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How to Navigate your Child’s Sleep Cycle

25 March, 2024

Just when you think you’ve got your child’s sleep cycle sorted, something changes and you’re back to square one – and yearning for some shut eye yourself! 

Tired cranky kids are no fun. Neither are kids who are full of beans at bedtime when you’re desperate to hit the hay too. So, what’s the solution? 


Our bodies need sleep – and just the right amount. Giving your child time to rest at the same time/s each day works with their internal clock and helps them to fall asleep. Having a bedtime routine, such as bottle/snack, story, sleep, can also help them to wind down and prepare their bodies and minds for rest. Some children find listening to soothing music or an audiobook helps them fall asleep, while others prefer a quiet space. Giving children opportunities while they are awake to be active, play and give their minds and bodies a workout also helps to make them tired, which in turn helps them to sleep.


Children’s needs change

Children go through an extraordinary amount of growth in their first few years and much of that growth is done while they’re sleeping. It’s vital they get enough sleep to support their growth, brain function, overall health and, let’s not forget, their mood! Newborns seem to sleep all the time, while babies need two daytime naps. Toddlers drop to just one daytime nap around 13-18 months old and young children should be able to get through the day without a nap once they start school at 4-5 years old.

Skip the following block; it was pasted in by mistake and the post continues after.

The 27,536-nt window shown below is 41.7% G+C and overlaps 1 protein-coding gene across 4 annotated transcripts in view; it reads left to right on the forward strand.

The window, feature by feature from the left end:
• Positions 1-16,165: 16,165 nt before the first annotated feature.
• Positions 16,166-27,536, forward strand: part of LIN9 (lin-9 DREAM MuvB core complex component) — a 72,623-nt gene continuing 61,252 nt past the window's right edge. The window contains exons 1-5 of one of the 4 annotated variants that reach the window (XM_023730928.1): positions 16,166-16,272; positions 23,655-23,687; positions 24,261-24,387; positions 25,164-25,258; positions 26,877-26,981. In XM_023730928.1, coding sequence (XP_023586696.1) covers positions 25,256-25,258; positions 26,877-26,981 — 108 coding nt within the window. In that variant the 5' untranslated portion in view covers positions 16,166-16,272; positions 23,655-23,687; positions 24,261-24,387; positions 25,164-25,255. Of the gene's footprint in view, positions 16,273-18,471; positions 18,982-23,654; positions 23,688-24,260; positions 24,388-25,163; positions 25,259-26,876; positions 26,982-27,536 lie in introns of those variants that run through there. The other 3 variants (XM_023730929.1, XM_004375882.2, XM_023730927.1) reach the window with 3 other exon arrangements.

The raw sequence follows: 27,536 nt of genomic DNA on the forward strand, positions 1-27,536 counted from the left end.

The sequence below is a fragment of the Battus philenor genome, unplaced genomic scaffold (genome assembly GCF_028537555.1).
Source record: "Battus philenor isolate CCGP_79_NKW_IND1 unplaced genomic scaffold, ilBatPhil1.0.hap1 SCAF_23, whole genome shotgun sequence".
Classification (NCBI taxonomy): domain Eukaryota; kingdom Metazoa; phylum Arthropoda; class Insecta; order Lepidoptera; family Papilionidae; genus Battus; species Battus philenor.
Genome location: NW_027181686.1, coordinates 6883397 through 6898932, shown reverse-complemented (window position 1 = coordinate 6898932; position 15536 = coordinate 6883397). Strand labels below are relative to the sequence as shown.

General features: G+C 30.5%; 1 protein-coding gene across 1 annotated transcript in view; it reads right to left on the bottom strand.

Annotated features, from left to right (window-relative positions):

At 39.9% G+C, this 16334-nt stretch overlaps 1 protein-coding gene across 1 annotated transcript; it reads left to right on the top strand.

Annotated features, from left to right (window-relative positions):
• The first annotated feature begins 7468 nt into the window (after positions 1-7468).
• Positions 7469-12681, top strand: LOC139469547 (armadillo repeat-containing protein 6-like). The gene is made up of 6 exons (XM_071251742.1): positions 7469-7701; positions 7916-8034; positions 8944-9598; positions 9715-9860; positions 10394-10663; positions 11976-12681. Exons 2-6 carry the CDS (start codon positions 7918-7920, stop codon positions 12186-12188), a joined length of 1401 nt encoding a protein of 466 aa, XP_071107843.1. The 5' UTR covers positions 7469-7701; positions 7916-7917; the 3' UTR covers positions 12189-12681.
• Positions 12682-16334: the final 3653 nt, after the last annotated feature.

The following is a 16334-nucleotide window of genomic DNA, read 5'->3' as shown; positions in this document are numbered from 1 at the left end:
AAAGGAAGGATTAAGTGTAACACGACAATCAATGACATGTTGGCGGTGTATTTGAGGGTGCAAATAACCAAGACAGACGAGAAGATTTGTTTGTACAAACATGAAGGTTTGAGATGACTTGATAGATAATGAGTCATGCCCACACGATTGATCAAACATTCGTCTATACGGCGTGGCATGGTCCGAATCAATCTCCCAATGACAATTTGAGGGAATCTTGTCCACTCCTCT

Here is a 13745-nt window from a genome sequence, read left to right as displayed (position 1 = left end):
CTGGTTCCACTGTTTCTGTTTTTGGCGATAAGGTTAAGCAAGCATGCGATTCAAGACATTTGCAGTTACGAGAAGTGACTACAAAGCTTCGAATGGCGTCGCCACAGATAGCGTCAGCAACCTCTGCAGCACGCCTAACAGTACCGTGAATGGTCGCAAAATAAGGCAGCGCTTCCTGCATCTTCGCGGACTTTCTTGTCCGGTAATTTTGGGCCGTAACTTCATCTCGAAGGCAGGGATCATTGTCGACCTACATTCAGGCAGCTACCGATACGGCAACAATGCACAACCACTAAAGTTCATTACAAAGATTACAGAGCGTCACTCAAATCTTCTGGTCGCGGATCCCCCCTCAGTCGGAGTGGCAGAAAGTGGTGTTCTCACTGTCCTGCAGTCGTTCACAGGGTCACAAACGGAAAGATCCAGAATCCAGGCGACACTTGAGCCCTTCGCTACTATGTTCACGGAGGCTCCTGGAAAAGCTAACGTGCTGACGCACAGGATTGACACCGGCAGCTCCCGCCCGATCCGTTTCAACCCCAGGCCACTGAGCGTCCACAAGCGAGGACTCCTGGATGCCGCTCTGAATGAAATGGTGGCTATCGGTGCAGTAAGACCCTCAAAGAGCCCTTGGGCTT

Know the signals

If your child doesn’t seem tired at bedtime, needs endless stories to fall asleep, starts waking in the night or super early in the morning, that’s a good indication their sleep schedule needs tweaking. If children are getting too much sleep during the day, they won’t be able to sleep during the night. On the other hand, it’s important to be able to recognise when your child is tired. Rubbing their eyes and yawning are obvious signs. Other indicators may be grumpiness, acting clingy, crying or whinging or demanding attention. Observe your child and be led by their signals.


Make gradual changes

If you think our child is getting too much sleep during the day, try shortening their naptime. You may need to wake them up so they don’t sleep too long. This may sound crazy, but remember, it’s worth it if it will help them sleep through the night! Reducing the morning nap – or dropping it altogether – may mean you need to bring forward your child’s afternoon nap (and possibly also their lunch). Watch for signals they are tired and respond to what your child needs.


Give yourself a break

Adults need sleep too! If your child has been waking at all hours, there’s a good chance you’re feeling a little tired and cranky too. Be kind to yourself. Call on family or friends to lend a hand so you can catch up on sleep too. When you’re feeling refreshed it will be much easier to respond to your child’s changing sleep needs.

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